"I am glad to say that for about twenty years, the Conference, at nearly every session, has adopted radical anti-tobacco resolutions; while the use of the weed has been uniformly denounced as expensive, filthy, injurious, and unchristian. The Conference refuses to admit any one addicted to the tobacco-habit, unless a pledge of abstinence be given; and it has also requested the Bishop not to transfer to the Conference, nor appoint to the office of presiding elder, any tobacco-user. The discussions of every year have served to make it more unanimous and radical in its action."

    With the Free Methodists no one is allowed to become a church-member who uses tobacco in any form,—a rule strictly enforced upon the ministers.

    Of the Primitive Methodist Church, the "Canadian Discipline" declares:
    "No preacher on probation shall be received into full connection unless it


    be stated on his Station's Report that he has not used tobacco during the previous year."
    A similar rule obtains in the English body.

    John Wesley [1703-1791] refused to admit to the ministry any man addicted to the use of the noxious weed. Both English and American Wesleyans follow his practice in this respect, and Bishop Janes cheers us by his avowed belief that the time will come when congregations will not accept a pastor who uses it.

    The New York State Congregational Association a few years since adopted, without dissent, the following resolutions:—
    "1. That the tobacco-habit is an enormous evil; and, on account of its waste of money, positive injuries to health, and pernicious example to the young, Christians ought to abandon it.

    "2. That this Association earnestly recommend to all our churches thorough measures for instructing the people as to the manifold mischiefs flowing from the use of narcotic drugs, as well as drinks; and that special efforts be made to guard children and youth from any and every use of tobacco."

    At the Synod of the Reformed Presbyterian church in Pittsburg, Penn., a report was adopted, declaring that
    "members using tobacco ought to strive earnestly to give up the habit, as offensive to good manners and cleanliness, and inconsistent with self-denial."

    If one may be allowed to comment on a declaration emanating from so respectable a body,


    the suggestion is ventured that the omission of the clause "to strive earnestly" would render the report more terse and effective. We must re- member, however, that the various Presbyterian bodies are more conservative than some other denominations,—a fact borne out in the Cumberland General Assembly at Austin, Texas, where a resolution condemning all ministerial use of tobacco was fully discussed, but unfortunately was finally laid on the table.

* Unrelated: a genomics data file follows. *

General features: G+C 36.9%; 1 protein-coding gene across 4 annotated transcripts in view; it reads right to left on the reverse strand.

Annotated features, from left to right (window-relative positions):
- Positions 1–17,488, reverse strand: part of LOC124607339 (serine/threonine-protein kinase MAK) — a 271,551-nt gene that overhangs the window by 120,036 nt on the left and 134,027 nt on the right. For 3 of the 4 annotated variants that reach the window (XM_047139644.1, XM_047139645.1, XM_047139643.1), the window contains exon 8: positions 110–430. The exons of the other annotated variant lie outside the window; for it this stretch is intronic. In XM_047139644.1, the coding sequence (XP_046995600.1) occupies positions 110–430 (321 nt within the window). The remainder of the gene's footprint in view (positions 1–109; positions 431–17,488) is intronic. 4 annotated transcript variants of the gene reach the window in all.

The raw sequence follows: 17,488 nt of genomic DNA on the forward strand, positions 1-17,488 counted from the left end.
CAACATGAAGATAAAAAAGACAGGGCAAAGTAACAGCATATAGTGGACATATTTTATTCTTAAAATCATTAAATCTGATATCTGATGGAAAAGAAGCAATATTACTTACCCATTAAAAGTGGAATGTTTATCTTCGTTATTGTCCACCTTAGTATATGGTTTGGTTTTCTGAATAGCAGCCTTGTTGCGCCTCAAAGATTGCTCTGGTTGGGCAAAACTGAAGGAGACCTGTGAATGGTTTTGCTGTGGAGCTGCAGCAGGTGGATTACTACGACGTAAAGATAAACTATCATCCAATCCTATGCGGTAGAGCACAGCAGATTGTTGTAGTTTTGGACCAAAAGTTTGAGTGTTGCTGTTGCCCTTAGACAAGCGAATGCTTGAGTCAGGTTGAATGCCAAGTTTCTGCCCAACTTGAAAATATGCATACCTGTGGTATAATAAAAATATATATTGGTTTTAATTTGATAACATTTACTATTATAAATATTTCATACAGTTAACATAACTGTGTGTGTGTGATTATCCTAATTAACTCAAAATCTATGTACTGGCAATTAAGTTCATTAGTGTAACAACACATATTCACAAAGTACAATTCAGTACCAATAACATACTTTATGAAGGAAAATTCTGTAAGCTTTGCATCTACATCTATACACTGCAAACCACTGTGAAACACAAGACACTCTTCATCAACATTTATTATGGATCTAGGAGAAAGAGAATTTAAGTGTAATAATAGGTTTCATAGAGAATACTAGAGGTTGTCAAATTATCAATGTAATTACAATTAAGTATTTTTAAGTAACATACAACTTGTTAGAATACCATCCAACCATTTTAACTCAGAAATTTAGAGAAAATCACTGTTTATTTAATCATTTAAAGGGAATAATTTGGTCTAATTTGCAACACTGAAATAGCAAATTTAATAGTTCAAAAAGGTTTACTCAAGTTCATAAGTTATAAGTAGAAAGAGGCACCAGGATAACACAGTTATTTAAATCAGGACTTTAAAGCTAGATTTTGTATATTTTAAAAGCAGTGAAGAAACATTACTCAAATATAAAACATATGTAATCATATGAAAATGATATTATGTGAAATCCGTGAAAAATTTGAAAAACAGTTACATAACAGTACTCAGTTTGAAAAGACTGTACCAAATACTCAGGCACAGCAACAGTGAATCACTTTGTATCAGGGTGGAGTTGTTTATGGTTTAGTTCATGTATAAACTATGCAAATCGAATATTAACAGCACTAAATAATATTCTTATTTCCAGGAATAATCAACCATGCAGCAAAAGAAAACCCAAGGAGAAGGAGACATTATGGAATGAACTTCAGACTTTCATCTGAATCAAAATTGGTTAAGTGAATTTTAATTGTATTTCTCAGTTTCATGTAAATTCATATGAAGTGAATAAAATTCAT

At a Baptist General Convention, in a Western city, the subject of tobacco was ably presented, and a resolution passed deprecating its use.

    Professor Hovey, of the Newton Theological Seminary, writes:
    "For many years past there have been very few of our students who have used tobacco. The Northern Baptist Educational Society has adopted a rule which prevents it from furnishing pecuniary assistance to any student who uses the weed; and, so far as I am informed, there is no fault found with the Society for taking this stand."

    Great reason as we have for deploring the general low public sentiment on this subject, we would not ignore the fact that, in certain respects, there is a manifest improvement. A well-known gentleman, son of one of our excellent New England pastors, writes of the custom that prevailed in his boyhood: "When the Berkshire Association of thirty ministers was to meet at my fathers, I was sent to the store for two quarts of Jamaica,


    four quarts of Santa Cruz rum, two dozen pipes, and two large papers of tobacco!"

    In view of such usages, the ecclesiastical good tokens that have been named are truly encouraging. A few in the secular line are no less cheering.

    The enterprising firm of Jordan, Marsh, & Co., of the New England metropolis, occasionally furnish brief, practical lectures to their employees in the large hall connected with their establishment. In one of these lectures the tobacco-subject was discussed; and, as a result, every one of the clerks, with a single exception, voted to abandon it.

    After the women of Massachusetts had been admitted to vote on the education question, the Commonwealth, in 1881, passed an act to aid in preserving order at elections, of which the following is the substance:—